Automation has drastically changed our lives. Mechanical harvesting, robots to build cars, accounting software – numerous dangerous, intricate or boring tasks no longer have to be done by people. But automation also fosters the fear that jobs are disappearing and income inequality is growing. The political consequences of this growing inequality are crystal clear – populist parties are on the rise. These developments are not unrelated, says economist Robert Inklaar. ‘It is precisely those regions of the United States where robots are used the most that helped Donald Trump win the election.’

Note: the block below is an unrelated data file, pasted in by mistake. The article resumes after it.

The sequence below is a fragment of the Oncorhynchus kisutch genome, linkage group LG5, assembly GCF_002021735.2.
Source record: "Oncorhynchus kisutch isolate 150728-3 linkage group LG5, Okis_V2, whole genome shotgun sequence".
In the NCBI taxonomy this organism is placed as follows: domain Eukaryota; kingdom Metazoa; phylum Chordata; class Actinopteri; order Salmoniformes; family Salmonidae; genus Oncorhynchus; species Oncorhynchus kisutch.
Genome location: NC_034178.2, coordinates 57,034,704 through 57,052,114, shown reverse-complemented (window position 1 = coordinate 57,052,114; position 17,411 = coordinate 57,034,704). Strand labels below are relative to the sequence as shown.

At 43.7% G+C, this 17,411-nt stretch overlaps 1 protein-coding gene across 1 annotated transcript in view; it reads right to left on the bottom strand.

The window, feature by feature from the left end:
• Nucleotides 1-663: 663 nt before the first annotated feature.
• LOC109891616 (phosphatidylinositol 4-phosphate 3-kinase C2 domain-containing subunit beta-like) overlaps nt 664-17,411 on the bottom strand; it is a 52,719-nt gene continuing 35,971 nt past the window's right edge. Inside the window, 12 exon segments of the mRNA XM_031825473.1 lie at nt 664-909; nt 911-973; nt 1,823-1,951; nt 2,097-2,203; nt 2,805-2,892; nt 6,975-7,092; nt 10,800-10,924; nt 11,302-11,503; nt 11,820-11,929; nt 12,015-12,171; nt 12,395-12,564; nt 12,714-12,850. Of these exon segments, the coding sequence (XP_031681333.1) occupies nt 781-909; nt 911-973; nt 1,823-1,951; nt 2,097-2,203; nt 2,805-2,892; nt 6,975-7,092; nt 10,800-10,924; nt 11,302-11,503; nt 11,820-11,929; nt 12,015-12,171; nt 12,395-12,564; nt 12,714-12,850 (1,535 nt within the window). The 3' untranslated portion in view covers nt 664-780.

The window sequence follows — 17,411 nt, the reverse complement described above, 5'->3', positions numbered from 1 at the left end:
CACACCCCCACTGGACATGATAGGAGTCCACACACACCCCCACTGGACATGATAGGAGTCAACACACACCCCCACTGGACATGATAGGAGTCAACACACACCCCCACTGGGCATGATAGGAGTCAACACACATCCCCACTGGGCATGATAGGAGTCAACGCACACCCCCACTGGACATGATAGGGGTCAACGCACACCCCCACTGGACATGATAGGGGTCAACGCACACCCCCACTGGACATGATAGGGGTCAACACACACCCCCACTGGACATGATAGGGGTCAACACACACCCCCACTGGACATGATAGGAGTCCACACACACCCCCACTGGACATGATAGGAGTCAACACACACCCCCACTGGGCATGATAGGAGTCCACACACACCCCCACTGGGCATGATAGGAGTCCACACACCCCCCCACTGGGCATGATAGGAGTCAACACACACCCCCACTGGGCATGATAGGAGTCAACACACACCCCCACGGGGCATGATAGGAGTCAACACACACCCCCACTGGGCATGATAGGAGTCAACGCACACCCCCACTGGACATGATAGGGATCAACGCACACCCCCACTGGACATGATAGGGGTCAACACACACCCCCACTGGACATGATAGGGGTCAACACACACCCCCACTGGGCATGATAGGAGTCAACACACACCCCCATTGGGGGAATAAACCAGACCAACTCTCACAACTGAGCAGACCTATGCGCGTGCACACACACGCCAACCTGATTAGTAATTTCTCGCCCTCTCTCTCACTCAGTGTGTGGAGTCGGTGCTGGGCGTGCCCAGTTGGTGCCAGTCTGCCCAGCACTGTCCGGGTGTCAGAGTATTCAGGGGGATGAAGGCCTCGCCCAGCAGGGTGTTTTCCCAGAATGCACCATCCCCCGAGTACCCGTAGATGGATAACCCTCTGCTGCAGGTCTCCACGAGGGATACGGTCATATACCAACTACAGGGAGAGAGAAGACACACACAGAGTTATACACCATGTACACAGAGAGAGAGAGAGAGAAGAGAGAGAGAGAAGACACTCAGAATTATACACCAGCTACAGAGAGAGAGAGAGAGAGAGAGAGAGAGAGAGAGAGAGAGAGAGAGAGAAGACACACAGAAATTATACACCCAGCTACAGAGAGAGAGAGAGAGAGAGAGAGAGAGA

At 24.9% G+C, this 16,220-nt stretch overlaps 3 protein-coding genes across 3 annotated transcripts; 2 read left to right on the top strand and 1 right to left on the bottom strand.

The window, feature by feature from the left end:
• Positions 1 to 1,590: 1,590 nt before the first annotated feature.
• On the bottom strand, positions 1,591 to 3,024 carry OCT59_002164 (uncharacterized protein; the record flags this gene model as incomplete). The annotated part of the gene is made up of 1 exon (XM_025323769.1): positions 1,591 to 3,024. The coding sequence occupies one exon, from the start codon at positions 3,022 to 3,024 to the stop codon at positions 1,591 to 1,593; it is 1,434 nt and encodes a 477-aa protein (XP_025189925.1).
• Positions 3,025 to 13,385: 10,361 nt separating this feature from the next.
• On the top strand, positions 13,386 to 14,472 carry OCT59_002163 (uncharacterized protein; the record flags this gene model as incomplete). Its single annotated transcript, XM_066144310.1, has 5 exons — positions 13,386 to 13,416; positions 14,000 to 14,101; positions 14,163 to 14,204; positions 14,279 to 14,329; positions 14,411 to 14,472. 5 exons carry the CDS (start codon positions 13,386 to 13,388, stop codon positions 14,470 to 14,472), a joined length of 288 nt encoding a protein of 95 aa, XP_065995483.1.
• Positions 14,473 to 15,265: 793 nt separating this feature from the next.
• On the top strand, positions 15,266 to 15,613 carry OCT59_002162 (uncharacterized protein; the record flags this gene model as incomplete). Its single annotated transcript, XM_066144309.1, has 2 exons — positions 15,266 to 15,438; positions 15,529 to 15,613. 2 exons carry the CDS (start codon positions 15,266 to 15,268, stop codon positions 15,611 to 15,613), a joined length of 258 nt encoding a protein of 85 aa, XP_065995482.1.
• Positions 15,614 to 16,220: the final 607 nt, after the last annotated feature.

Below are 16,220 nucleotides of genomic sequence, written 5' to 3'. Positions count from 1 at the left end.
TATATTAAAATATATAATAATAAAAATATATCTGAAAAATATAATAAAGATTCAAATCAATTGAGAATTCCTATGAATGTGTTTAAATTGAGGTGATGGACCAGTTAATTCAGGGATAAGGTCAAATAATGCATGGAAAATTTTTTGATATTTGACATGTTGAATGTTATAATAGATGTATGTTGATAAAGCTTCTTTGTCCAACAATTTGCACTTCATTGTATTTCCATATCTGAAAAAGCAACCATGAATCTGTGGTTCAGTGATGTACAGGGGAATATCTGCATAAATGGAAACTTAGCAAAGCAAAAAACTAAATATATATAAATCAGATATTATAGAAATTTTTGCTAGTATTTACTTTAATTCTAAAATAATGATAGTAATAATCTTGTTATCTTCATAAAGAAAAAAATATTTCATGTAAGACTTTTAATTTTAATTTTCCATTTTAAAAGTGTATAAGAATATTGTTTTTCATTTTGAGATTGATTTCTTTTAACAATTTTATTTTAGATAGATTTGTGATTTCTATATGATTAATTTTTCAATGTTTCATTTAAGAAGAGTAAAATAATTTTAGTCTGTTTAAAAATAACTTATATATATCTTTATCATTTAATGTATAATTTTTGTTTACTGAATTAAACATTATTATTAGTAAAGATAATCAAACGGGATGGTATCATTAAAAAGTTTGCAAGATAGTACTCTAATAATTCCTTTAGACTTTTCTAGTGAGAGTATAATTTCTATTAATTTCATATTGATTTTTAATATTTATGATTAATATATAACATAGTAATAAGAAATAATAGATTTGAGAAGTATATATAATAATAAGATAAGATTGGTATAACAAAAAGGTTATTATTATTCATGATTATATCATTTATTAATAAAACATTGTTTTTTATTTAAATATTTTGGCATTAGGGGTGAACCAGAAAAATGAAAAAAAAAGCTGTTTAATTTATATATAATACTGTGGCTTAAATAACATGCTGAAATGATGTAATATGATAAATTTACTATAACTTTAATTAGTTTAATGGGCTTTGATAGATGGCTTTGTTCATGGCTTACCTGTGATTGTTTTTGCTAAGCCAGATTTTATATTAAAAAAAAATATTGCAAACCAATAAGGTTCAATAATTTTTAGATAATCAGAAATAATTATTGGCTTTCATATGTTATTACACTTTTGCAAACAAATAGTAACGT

According to Inklaar, we are at a tipping point. Is it time to call a halt to automation or not? ‘There are several ways to do this, for example by taxes, strong trades unions or by training more people at a higher level. I hope that my research will make a direct contribution to current social issues. It is particularly important now that we better understand how automation and inequality are related so that society – we – can make timely choices.’
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The Young Academy Groningen welcomes seven new members from diverse disciplines from the University of Groningen.
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